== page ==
Join artist Margaret Salmon for a screening of her films Gibraltar (2013) and Pyramid (2014).
Salmon will introduce both works, shot on a 16mm MOS Bolex, and discuss a new poster she has produced with LUX Scotland. The poster acts as an instructional guide to, and celebration of, loading 16mm film on a Bolex camera. A free copy will be available for everyone who attends the screening.
This event marks a celebration and conclusion of a programme of activity in Aberdeen that has been supported by Aberdeen City Council’s Creative Funding Programme. The screening will also be followed by drinks and an informal discussion with Margaret Salmon, Benjamin Cook (LUX, Director) and David Upton (LUX Scotland, Programme Manager) in the Kino Bar to discuss looking to the future and ways of LUX Scotland’s continuing work in the city. This event is free and open to all.
Margaret Salmon, Pyramid, 2014. 17 mins, 16mm film transferred to digital
Pyramid is a single screen work on Abraham Maslow’s theory on the hierarchy of human needs filmed through the rhythms and choreography of middle-class Southern England. Filmed in color and black and white on 16mm film, it continues Salmon’s interest in the performance of the artist/cinematographer within both spontaneous and constructed situations, incorporating methods developed by various movements within documentary and avant-garde history. Using an array of sounds, music and conversation as well as silence, Salmon constructs an abstract documentary which both develops and challenges the themes presented in Maslow’s theory. Maslow’s pyramid and his pragmatic dissection of human needs and possible motivations provide a system of organisation for the family and a philosophical framework for the film.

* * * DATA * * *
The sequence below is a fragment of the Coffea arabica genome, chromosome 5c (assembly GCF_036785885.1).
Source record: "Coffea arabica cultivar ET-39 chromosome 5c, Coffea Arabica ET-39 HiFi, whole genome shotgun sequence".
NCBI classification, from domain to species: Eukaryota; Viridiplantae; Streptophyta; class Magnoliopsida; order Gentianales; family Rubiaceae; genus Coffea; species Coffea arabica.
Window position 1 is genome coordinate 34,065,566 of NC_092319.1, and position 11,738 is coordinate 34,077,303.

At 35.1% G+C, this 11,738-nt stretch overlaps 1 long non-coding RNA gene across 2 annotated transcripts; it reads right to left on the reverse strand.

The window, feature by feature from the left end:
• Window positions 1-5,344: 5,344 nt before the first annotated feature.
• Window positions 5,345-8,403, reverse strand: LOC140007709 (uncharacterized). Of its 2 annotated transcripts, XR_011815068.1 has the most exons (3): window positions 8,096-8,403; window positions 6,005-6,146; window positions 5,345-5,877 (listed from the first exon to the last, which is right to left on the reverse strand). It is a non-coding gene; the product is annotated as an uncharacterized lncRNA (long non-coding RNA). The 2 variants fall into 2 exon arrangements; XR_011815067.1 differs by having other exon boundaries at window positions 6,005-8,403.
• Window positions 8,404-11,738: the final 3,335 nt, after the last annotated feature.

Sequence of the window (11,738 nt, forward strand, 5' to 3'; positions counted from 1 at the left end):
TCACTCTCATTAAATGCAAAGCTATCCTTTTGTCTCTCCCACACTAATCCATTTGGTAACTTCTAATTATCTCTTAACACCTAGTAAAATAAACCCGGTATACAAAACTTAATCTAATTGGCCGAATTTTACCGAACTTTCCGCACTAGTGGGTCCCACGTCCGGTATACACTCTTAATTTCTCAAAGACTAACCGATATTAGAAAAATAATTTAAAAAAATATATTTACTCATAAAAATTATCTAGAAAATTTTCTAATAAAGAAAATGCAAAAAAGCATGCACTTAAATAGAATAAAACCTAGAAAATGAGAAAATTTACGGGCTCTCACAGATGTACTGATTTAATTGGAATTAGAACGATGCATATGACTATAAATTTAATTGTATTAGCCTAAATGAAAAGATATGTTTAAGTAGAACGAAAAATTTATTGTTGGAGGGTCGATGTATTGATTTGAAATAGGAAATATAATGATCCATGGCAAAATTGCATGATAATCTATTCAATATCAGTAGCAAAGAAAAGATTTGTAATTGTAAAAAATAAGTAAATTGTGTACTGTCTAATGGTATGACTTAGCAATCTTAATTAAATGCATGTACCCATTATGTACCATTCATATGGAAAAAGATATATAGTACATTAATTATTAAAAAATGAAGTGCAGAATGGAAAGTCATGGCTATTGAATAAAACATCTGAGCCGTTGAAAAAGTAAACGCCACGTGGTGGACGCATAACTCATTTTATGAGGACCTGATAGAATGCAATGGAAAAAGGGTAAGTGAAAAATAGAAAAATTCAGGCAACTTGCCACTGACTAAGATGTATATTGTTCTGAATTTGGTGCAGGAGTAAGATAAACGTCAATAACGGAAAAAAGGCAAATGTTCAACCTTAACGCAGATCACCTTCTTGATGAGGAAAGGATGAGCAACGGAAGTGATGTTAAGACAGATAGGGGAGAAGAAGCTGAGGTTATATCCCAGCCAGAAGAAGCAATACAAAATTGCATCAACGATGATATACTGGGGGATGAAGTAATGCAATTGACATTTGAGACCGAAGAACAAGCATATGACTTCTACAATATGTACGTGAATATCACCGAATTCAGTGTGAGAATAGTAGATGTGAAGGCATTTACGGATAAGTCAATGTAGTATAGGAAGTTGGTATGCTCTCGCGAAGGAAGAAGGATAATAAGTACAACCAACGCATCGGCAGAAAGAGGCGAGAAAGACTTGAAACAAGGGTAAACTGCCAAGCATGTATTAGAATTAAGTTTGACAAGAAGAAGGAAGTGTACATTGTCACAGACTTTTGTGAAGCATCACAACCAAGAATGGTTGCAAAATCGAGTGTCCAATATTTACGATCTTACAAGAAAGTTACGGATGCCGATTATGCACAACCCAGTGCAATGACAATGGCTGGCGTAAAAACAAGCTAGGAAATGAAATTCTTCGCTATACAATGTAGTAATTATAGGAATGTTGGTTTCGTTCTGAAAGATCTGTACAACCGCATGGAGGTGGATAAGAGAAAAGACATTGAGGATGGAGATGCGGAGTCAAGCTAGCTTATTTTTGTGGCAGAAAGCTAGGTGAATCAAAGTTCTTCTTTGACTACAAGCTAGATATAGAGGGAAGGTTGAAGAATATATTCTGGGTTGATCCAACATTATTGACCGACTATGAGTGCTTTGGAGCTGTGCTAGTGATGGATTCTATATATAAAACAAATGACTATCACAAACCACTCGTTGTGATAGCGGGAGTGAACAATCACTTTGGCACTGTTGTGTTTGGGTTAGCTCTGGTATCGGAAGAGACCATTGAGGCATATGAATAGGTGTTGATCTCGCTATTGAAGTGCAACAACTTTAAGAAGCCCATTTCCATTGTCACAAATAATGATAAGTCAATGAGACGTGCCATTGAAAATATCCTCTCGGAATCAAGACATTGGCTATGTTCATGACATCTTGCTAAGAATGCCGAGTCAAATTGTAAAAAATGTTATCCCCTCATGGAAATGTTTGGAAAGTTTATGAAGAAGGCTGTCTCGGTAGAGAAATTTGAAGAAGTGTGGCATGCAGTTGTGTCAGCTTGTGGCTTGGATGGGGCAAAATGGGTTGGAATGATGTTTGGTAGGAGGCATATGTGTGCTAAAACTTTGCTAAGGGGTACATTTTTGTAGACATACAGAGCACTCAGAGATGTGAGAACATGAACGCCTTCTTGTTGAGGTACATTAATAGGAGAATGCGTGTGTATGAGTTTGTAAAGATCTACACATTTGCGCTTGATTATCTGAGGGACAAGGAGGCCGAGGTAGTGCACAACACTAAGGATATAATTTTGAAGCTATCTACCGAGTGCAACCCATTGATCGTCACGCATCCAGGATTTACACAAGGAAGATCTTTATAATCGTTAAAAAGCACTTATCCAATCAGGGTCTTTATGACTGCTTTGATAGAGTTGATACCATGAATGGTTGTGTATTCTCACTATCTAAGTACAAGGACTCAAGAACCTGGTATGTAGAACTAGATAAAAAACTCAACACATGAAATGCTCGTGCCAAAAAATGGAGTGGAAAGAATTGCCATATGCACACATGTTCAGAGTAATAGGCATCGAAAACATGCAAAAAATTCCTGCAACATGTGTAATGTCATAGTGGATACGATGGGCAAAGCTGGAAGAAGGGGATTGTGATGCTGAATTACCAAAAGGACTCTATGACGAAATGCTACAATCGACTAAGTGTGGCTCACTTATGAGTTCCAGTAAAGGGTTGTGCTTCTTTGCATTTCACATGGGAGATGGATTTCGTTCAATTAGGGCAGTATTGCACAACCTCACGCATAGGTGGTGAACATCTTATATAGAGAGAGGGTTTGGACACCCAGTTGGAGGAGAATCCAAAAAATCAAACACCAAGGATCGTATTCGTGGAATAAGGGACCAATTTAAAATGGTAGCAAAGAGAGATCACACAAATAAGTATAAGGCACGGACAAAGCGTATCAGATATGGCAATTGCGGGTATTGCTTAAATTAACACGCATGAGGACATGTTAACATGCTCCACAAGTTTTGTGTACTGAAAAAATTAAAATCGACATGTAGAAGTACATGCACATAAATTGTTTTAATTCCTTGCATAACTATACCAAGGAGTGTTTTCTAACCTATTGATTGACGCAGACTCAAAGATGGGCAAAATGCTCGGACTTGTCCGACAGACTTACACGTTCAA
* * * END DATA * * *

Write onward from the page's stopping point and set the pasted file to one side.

Margaret Salmon, Gibraltar, 2013. 17 mins 40 sec, 16mm film transferred to digital
Filmed on 16mm in black and white and colour and featuring a percussive jazz soundscape of Max Roach recordings, Gibraltar dissects the small cosmos of the famous rock, opening up dialogues concerning bio-anthropology, history, tourism, folklore and spectacle. Part circus show/zoo and part social-science experiment gone wrong, the magnetism of the rock itself lends a mystical quality to the situation. Looming above the landscape below, the giant object imbues the primate’s identity with intriguing military and folk narratives, making the place a kind of kitsch nationalistic/historical destination for foreign travellers.
Approached as part amateur nature program, part street film and mystical intervention, the film follows a mostly observational approach, recording the monkeys and humans as they interact and mirror one another. This ‘observational’ footage ultimately morphs into an experimental work, weaving together iconographic as well as organic, improvised narratives, images, sounds and music.
Margaret Salmon (b. 1975, New York) lives and works in Glasgow. Solo exhibitions of her work have been held at institutions including Staatsgalerie Stuttgart (2015); Contemporary Art Museum St. Louis, USA (2011); Witte de With Centre for Contemporary Art, Rotterdam (2007); Whitechapel Art Gallery, London (2007) and Collective Gallery, Edinburgh (2006). Her work has been featured in film festivals and major international survey exhibitions, including the Berlin Biennale (2010) and Venice Biennale (2007). Salmon won the inaugural MaxMara Art Prize for Women in 2006.